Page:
14957032599_62bb39d273_b A relationship ends and you feel angry, hurt, even betrayed. A friend does not remember an important occasion in your personal or family life, and consequently does not ask you about it and share your joy. A colleague makes a scheduling mistake and, for the second time, stands you up for lunch. How do you maintain your inner peace? How do you cleanse and release the negative feelings that may now be residing, perhaps even growing, inside you? How do you restore the lost trust, harmony, and good will in your relationship with the other person?

We human beings are an imperfect lot. We lead extremely busy lives. We have a lot going on in our minds and thoughts, rendering us off-kilter, distracted, and, often innocently, self-absorbed. At the same time we are very sensitive creations – our feelings can be easily hurt, our egos easily bruised. We can hurt or disappoint others without even knowing it. We can fail to meet their private, unspoken expectations, unintentionally and without malice or rudeness. In anger or fear, we can utter cutting, demeaning words hastily, unfeelingly, regretfully. We are all capable of these small but consequential acts of man’s inhumanity to man.

There is no higher act of love that we can bring to our bodies and health, our relationships and our world than our mutual need for forgiveness. No one, and I mean no one walking this earth, is exempt from the need to forgive and be forgiven. And yet what truly is forgiveness?

Forgiveness is not between two people. Nor is it in anyway for the benefit of the person being forgiven. It is a spiritual practice, rising from a humbled, softening, sincere heart, that releases me from the pain and pressure that my unforgiving and unloving thoughts are causing me. The resentments, judgments and grievances that I hold on to are only hurting me – my health, body, moods, sleep and peace of mind and my relationship with others. Forgiveness is about the quality of my life. Holding onto my grievances is exactly the same as my drinking poison and expecting the other person to die. Holding on to rage and bitterness about them is like carrying a hot coal in my palm. Whether I only think about doing it or actually throw it, it won’t land anywhere else with the damage it is already causing me.

Two of the lessons from the three hundred and sixty-five that comprise the Workbook for A Course In Miracles are: “I am affected only by my thoughts” and ” I can be hurt by nothing by my thoughts“. Wholeheartedly practicing and applying these lessons shows us that, though it may look as if the world “is coming at me”, in truth, it “is coming from me.” In its entirety, I create my experience of the world. It is my thoughts and my thoughts alone that entrap and frighten me. It is my thoughts and my thoughts alone that can set me free and give me peace.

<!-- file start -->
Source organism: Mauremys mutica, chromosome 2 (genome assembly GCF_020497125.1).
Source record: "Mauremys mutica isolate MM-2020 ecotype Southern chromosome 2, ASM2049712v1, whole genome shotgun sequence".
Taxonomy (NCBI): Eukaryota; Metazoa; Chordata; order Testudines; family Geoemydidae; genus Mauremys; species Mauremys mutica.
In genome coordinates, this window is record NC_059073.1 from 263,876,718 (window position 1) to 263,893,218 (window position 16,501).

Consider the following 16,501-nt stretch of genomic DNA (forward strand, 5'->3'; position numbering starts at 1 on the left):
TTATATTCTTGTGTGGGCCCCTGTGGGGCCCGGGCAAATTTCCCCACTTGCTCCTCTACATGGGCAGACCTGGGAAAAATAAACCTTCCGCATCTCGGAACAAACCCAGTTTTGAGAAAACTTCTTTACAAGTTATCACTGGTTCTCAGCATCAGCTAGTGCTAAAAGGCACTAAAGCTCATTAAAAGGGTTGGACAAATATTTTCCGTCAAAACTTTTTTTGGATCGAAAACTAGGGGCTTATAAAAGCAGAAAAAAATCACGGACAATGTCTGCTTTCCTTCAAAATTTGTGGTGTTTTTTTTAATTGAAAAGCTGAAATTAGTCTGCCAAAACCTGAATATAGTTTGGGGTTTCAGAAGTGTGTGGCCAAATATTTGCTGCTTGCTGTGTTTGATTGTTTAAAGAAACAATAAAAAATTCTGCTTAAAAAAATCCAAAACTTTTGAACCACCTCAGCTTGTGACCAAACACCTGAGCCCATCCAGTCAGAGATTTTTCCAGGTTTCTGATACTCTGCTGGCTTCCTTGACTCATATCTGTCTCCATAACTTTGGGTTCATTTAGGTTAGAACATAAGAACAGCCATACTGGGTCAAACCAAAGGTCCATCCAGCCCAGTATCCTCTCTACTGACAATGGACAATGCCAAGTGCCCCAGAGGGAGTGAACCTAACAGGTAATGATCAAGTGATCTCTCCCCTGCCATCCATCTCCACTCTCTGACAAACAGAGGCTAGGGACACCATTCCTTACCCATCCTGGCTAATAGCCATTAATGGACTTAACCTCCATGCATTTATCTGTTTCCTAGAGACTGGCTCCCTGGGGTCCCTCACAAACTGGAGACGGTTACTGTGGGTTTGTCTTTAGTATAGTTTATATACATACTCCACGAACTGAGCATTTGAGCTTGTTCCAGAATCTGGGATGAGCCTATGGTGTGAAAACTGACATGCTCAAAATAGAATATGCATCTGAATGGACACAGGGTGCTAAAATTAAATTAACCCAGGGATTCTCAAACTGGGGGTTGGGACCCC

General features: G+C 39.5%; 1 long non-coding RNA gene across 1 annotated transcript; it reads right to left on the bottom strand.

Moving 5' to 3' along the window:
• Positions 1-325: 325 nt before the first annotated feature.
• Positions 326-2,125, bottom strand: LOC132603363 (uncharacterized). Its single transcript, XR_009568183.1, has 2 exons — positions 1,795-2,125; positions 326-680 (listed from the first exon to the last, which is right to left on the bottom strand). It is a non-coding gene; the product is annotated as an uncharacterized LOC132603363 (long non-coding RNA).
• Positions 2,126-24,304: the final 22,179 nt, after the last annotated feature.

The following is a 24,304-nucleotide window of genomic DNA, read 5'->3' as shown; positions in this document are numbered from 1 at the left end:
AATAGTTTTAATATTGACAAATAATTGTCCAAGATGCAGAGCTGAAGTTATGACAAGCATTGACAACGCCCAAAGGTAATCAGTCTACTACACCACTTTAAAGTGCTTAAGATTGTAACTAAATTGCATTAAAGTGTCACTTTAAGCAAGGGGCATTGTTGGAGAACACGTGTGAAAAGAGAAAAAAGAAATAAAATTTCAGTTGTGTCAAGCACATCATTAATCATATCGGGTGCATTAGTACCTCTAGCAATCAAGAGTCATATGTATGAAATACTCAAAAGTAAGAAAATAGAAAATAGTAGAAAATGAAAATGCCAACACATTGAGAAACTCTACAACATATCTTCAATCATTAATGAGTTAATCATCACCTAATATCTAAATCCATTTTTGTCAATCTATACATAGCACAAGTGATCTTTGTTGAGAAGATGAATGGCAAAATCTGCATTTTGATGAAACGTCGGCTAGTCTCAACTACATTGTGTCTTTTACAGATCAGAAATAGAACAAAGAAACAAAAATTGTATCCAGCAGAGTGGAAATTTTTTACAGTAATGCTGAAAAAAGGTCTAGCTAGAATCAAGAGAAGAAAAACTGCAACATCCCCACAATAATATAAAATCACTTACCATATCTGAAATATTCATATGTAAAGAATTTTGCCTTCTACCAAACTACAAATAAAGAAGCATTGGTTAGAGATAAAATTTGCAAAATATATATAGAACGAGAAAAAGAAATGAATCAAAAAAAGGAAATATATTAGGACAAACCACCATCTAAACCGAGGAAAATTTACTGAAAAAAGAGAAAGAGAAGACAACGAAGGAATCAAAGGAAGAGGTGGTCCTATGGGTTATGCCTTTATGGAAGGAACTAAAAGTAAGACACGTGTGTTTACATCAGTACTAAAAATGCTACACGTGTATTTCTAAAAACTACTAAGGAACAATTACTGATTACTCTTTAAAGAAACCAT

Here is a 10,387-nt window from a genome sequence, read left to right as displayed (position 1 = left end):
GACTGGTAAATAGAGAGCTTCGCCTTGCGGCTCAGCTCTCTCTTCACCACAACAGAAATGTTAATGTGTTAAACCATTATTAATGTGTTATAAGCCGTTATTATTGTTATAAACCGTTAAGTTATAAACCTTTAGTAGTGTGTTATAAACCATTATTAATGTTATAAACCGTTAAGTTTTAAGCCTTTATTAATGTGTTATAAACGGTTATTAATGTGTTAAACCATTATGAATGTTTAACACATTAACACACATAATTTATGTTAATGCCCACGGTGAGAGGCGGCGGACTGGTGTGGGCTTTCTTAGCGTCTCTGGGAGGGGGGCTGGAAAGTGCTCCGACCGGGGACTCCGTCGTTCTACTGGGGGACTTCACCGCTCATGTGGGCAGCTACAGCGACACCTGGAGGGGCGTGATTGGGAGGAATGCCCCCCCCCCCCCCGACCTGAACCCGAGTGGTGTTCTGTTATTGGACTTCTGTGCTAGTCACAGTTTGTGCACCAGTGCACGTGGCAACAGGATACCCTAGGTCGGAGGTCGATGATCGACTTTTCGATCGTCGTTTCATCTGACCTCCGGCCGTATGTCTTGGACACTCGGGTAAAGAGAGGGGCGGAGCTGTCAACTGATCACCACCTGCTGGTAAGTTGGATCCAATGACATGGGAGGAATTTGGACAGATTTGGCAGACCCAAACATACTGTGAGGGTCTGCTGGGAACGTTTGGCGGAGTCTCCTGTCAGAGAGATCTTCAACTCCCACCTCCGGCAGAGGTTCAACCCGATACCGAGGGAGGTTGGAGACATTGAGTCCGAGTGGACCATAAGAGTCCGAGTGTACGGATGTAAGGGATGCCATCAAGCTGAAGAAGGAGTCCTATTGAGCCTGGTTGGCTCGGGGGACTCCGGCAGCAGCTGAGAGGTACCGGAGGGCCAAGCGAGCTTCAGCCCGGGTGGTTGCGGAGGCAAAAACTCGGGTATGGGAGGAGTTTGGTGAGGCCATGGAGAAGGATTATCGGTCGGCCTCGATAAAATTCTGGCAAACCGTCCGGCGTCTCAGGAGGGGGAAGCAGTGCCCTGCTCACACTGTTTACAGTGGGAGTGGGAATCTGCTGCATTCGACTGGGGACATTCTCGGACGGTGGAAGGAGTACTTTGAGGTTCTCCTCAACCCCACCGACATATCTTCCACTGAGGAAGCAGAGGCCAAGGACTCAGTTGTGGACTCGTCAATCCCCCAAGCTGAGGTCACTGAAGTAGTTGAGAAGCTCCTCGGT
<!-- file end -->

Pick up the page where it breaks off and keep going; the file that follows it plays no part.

If these spiritual principles are true, I don’t even have to tell the other person I have forgiven them for it to work. At the core, what I am really doing is forgiving myself for the resentments and attack thoughts that I am generating, that are eating me up inside. Forgiveness is letting go of what’s hurting me. In essence then, all forgiveness is forgiveness of oneself.

Forgiveness also has nothing to do with behavior. It has nothing to do with being nice. Or being the better of the two people involved and pardoning the spiritually inferior or less evolved other person. That is just more ego nonsense. A Course In Miracles calls that “forgiveness-to-destroy”. Instead it is realizing, at a very deep level, that “I am the other person ” – that I too can be manipulative or competitive or jealous or petty or insensitive or inconsiderate or self-centered, or whatever I am supposedly seeing and reacting to in the other person’s behavior. I, too, can and have hurt other people. I, too, will hurt other people again. I, too, can feel, say and do things that are mean and short-sighted when I am overcome by fear or anger, when I am riddled with pain or anguish. To emphasize this once more, who amongst us, if we are being totally honest with ourselves, cannot acknowledge the “secret sins and hidden hates”(ACIM) that we try so hard to pretend are not really there deep within us? What is love for humanity but our mutual and urgent need to forgive and be forgiven?

One more thing. You do not have to hang out with the person you have forgiven, if that is something that you do not choose to do. You may still leave your marriage. You might elect to communicate your feelings of hurt or disappointment to that friend who forgot your important event, but you might also decide to no longer confide in that friend or trust them with tender and personal matters-of-the-heart. You might elect to go to lunch with a different colleague. It is not about the behavior – what you do or don’t do. It is about the complete relinquishment of being anyone’s victim, of having been “done to”. It is about the total release of antagonism and ill-will. It is about the shedding of any moral or spiritual superiority over the other person that you may have granted yourself. It is about seeing and, if you are truly willing, experiencing your shared oneness and your shared humanity with them. It is about touching that place inside of you that realizes that it is not even “you” who forgives. You can only go as far as handing your grievances over. Then, in silence, trust and willingness, you might discover that “God is the love in which I forgive”. (ACIM, Workbook Lesson 46)